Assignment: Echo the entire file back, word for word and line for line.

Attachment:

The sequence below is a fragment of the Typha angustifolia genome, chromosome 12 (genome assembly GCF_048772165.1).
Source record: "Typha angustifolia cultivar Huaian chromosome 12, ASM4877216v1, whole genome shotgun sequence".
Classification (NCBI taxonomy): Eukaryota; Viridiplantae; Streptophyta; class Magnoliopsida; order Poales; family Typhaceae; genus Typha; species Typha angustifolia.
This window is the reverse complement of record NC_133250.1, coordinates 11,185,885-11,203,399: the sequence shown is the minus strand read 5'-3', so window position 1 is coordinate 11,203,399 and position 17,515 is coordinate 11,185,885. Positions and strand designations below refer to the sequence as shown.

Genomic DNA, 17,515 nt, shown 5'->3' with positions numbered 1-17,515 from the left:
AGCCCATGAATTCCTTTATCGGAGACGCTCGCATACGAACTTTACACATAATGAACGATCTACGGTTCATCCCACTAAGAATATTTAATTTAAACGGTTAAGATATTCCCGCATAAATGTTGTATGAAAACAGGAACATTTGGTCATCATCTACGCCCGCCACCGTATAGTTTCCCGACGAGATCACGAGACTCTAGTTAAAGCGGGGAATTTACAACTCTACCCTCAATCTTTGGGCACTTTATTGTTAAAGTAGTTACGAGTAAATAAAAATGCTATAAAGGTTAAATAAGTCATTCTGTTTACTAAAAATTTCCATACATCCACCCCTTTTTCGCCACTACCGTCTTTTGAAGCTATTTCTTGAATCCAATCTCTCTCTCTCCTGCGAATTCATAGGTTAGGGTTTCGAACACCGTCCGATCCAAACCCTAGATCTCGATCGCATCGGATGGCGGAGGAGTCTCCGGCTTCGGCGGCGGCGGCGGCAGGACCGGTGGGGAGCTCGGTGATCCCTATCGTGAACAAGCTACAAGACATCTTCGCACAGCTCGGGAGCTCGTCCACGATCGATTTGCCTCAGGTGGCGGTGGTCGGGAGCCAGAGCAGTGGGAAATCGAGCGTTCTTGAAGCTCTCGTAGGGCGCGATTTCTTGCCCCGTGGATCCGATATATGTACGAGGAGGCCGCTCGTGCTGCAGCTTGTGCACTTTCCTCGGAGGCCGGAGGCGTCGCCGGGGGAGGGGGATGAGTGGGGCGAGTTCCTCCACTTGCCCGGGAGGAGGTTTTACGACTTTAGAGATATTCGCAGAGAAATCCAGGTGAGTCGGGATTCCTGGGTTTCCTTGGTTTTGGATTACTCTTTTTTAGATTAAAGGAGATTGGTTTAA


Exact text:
The sequence below is a fragment of the Typha angustifolia genome, chromosome 12 (genome assembly GCF_048772165.1).
Source record: "Typha angustifolia cultivar Huaian chromosome 12, ASM4877216v1, whole genome shotgun sequence".
Classification (NCBI taxonomy): Eukaryota; Viridiplantae; Streptophyta; class Magnoliopsida; order Poales; family Typhaceae; genus Typha; species Typha angustifolia.
This window is the reverse complement of record NC_133250.1, coordinates 11,185,885-11,203,399: the sequence shown is the minus strand read 5'-3', so window position 1 is coordinate 11,203,399 and position 17,515 is coordinate 11,185,885. Positions and strand designations below refer to the sequence as shown.

Genomic DNA, 17,515 nt, shown 5'->3' with positions numbered 1-17,515 from the left:
AGCCCATGAATTCCTTTATCGGAGACGCTCGCATACGAACTTTACACATAATGAACGATCTACGGTTCATCCCACTAAGAATATTTAATTTAAACGGTTAAGATATTCCCGCATAAATGTTGTATGAAAACAGGAACATTTGGTCATCATCTACGCCCGCCACCGTATAGTTTCCCGACGAGATCACGAGACTCTAGTTAAAGCGGGGAATTTACAACTCTACCCTCAATCTTTGGGCACTTTATTGTTAAAGTAGTTACGAGTAAATAAAAATGCTATAAAGGTTAAATAAGTCATTCTGTTTACTAAAAATTTCCATACATCCACCCCTTTTTCGCCACTACCGTCTTTTGAAGCTATTTCTTGAATCCAATCTCTCTCTCTCCTGCGAATTCATAGGTTAGGGTTTCGAACACCGTCCGATCCAAACCCTAGATCTCGATCGCATCGGATGGCGGAGGAGTCTCCGGCTTCGGCGGCGGCGGCGGCAGGACCGGTGGGGAGCTCGGTGATCCCTATCGTGAACAAGCTACAAGACATCTTCGCACAGCTCGGGAGCTCGTCCACGATCGATTTGCCTCAGGTGGCGGTGGTCGGGAGCCAGAGCAGTGGGAAATCGAGCGTTCTTGAAGCTCTCGTAGGGCGCGATTTCTTGCCCCGTGGATCCGATATATGTACGAGGAGGCCGCTCGTGCTGCAGCTTGTGCACTTTCCTCGGAGGCCGGAGGCGTCGCCGGGGGAGGGGGATGAGTGGGGCGAGTTCCTCCACTTGCCCGGGAGGAGGTTTTACGACTTTAGAGATATTCGCAGAGAAATCCAGGTGAGTCGGGATTCCTGGGTTTCCTTGGTTTTGGATTACTCTTTTTTAGATTAAAGGAGATTGGTTTAA